A cure would stop MS in its tracks, prevent new symptoms, stop - not just slow - progression, and hopefully even reverse damage. There are four basic types of MS with all kinds of variations, and a real MS cure would address all of them. That is an ambitious goal. So are we close to a cure?
Dr. Jean Martin Charcot identified and defined multiple sclerosis as a disease in 1868. The first effective pharmaceutical treatment was not available until 1992, 124 years later. Now, just 20 years after the first drug, we have options including oral applications as well as many clinical trials developing even more. All of these drugs are intended to reduce the number of attacks, often up to 50%, and to slow progression, but there is not yet a valid measurement for progression. This sounds like a great treatment, but not quite a cure. More research is underway.
Based on tests using mice, the answer to a cure may well be found in genetics. Just a few months ago, I explored the question: Is MS Hereditary? The answer seems to be yes, and some specific relevant genes and genomes have already been identified. This information leads to exciting research projects based on the idea that one key to a cure is indeed genetics.
Then there are other exciting possibilities: CSVII. stem cells, and even repairing damaged myelin. Is there a possibility for a cure here?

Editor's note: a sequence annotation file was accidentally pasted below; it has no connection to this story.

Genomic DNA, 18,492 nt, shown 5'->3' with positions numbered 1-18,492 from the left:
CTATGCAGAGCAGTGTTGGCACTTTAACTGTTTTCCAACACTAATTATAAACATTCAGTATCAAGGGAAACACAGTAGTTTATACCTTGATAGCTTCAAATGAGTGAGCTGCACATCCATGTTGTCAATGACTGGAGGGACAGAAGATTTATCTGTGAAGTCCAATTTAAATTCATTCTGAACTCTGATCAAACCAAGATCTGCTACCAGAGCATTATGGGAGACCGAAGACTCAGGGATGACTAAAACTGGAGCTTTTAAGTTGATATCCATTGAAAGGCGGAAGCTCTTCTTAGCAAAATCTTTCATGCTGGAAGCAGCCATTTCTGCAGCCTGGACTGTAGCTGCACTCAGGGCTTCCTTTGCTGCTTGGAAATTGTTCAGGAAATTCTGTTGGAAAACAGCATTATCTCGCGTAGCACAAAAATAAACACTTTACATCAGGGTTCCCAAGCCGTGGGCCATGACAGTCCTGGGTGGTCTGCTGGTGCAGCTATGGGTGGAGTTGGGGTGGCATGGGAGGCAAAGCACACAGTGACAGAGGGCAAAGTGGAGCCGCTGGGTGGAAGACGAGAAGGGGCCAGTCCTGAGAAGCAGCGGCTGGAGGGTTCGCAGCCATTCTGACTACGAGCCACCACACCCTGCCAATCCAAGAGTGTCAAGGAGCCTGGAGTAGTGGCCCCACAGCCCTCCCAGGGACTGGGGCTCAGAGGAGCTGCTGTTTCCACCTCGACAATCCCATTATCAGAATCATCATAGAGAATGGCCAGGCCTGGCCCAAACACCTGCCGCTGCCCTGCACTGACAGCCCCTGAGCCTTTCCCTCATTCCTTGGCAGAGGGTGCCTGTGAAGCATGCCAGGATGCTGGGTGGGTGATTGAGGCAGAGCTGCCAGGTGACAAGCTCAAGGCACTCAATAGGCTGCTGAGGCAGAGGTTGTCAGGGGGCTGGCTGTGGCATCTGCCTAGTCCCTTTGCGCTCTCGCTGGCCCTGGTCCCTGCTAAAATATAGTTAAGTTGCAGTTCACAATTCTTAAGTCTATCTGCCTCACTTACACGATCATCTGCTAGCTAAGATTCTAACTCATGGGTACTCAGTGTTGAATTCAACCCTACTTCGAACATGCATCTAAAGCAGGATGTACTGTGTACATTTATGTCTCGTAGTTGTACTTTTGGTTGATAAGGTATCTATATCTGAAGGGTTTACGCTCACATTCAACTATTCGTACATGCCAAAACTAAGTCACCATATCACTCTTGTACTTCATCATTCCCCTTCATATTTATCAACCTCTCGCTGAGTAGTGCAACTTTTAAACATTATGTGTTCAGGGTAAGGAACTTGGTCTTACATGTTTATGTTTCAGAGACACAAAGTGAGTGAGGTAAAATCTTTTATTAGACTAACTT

Dr. Paolo Zamboni has developed an amazing treatment that has been touted as a possible cure. MSers flocked to treatment centers to take advantage of this "cure."
His wife Elena developed MS in 1995, inspiring Zamboni, a vascular surgeon, to research the disease. He found a vascular condition he thinks may be one cause of MS. It is my understanding that although MS is not a vascular disease, this treatment does make some people feel much better, and for some it actually eliminates new symptoms for years. But it is not a cure.
Until more trials are completed, perhaps we should have cautious optimism for Dr. Zomboni’s treatment. He joins the National MS Society in encouraging MSers to continue their current treatment until CCSVI has been proven beyond doubt.
Remember how MSers anticipated stem cell therapy? A small trial in Chicago tested 23 men and women with early RRMS who did not respond after six months of using interferon beta. Tests took stem cells from the patient’s own fat tissue or bone marrow. Three years after transplantation, 17 had improved by at least one point on the disability scale while none had deteriorated. That sounds like promising results to me, even for such a small trial. It won’t be a true cure until it also addresses MS types beyond early RRMS. A larger trial for this one-time transplantation of stem cells is underway.
The idea here is not only to stop it from happening again, but also to reverse damage already done. The Mayo Clinic is collaborating with international groups to identify and promote natural repair. There are two laboratories, one working with animal models and the other studying human pathologies, developing therapies to restore myelin. Because it is natural, there are almost no side effects. That sounds good, but no cure here either.
There are many claims for MS cures. Be wary of these false claims. When you hear something, talk with your doctor or check with an organization like the National MS Society or maybe the MS International Federation to see if it is valid. One day soon, it really will be.
It sounds as if a cure is just around the corner. Remember, there is always hope.
Once you choose hope, anything’s possible. ~ Christopher Reeve